The impact of a simulated intervention on attitudes of undergraduate nursing and medical students towards end of life care provision

Claire Lewis, Joanne Reid, Zara McLernon, Rory Ingham, Mary Traynor

Research output: Contribution to journalArticlepeer-review

24 Citations (Scopus)
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Abstract

Background: The concerns of undergraduate nursing and medical students’ regarding end of life care are well documented. Many report feelings of emotional distress, anxiety and a lack of preparation to provide care to patients at end of life and their families. Evidence suggests that increased exposure to patients who are dying and their families can improve attitudes toward end of life care. In the absence of such clinical exposure, simulation provides experiential learning with outcomes comparable to that of clinical practice. The aim of this study was therefore to assess the impact of a simulated intervention on the attitudes of undergraduate nursing and medical students towards end of life care.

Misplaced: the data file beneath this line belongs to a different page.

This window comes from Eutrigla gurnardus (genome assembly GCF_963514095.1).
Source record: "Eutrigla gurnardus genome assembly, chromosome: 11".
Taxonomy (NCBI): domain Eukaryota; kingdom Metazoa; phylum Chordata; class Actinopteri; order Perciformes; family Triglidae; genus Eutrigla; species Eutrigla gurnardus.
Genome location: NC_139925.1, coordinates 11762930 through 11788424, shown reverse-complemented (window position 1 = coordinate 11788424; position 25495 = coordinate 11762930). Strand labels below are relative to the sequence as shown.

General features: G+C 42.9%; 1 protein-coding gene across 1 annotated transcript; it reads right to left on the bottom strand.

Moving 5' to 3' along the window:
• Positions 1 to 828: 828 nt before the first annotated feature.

Methods: A pilot quasi-experimental, pretest-posttest design. Attitudes towards end of life care were measured using the Frommelt Attitudes Towards Care of the Dying Part B Scale which was administered pre and post a simulated clinical scenario. 19 undergraduate nursing and medical students were recruited from one large Higher Education Institution in the United Kingdom.
Results: The results of this pilot study confirm that a simulated end of life care intervention has a positive impact on the attitudes of undergraduate nursing and medical students towards end of life care (p < 0.001).
Conclusions: Active, experiential learning in the form of simulation teaching helps improve attitudes of undergraduate nursing and medical students towards end of life. In the absence of clinical exposure, simulation is a viable alternative to help prepare students for their professional role regarding end of life care.
Original languageEnglish
Number of pages6
JournalBMC palliative care
DOIs
Publication statusPublished - 02 Aug 2016

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